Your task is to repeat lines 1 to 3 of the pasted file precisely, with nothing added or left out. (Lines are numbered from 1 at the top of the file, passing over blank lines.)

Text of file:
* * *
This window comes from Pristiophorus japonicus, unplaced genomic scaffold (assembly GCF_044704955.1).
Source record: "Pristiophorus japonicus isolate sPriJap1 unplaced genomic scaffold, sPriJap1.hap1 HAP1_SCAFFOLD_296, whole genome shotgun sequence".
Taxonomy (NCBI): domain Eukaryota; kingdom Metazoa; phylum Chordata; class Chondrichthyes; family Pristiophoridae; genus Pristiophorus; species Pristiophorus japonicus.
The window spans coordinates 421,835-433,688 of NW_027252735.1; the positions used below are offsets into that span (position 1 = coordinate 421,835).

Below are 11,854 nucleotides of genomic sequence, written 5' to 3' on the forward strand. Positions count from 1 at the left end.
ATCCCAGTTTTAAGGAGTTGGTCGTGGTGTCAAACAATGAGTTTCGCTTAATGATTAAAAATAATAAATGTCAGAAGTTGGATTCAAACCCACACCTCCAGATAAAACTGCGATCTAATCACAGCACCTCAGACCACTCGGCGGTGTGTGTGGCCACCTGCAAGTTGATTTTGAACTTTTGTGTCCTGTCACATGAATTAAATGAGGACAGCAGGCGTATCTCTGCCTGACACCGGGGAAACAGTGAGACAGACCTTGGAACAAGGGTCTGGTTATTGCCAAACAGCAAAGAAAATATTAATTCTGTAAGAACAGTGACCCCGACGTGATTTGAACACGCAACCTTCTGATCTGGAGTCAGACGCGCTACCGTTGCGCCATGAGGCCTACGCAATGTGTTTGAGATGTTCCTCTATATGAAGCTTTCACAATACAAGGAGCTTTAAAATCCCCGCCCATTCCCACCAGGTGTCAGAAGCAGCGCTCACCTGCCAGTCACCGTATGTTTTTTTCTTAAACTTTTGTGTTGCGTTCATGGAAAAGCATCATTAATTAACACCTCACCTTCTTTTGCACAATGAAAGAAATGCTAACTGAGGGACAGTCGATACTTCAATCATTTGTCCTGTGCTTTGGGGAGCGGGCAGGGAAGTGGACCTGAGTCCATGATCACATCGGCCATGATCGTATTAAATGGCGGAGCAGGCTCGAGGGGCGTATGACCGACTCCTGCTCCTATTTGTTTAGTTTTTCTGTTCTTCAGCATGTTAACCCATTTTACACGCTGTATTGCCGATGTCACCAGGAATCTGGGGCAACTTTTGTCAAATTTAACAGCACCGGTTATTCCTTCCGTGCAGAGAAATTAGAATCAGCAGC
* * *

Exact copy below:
This window comes from Pristiophorus japonicus, unplaced genomic scaffold (assembly GCF_044704955.1).
Source record: "Pristiophorus japonicus isolate sPriJap1 unplaced genomic scaffold, sPriJap1.hap1 HAP1_SCAFFOLD_296, whole genome shotgun sequence".
Taxonomy (NCBI): domain Eukaryota; kingdom Metazoa; phylum Chordata; class Chondrichthyes; family Pristiophoridae; genus Pristiophorus; species Pristiophorus japonicus.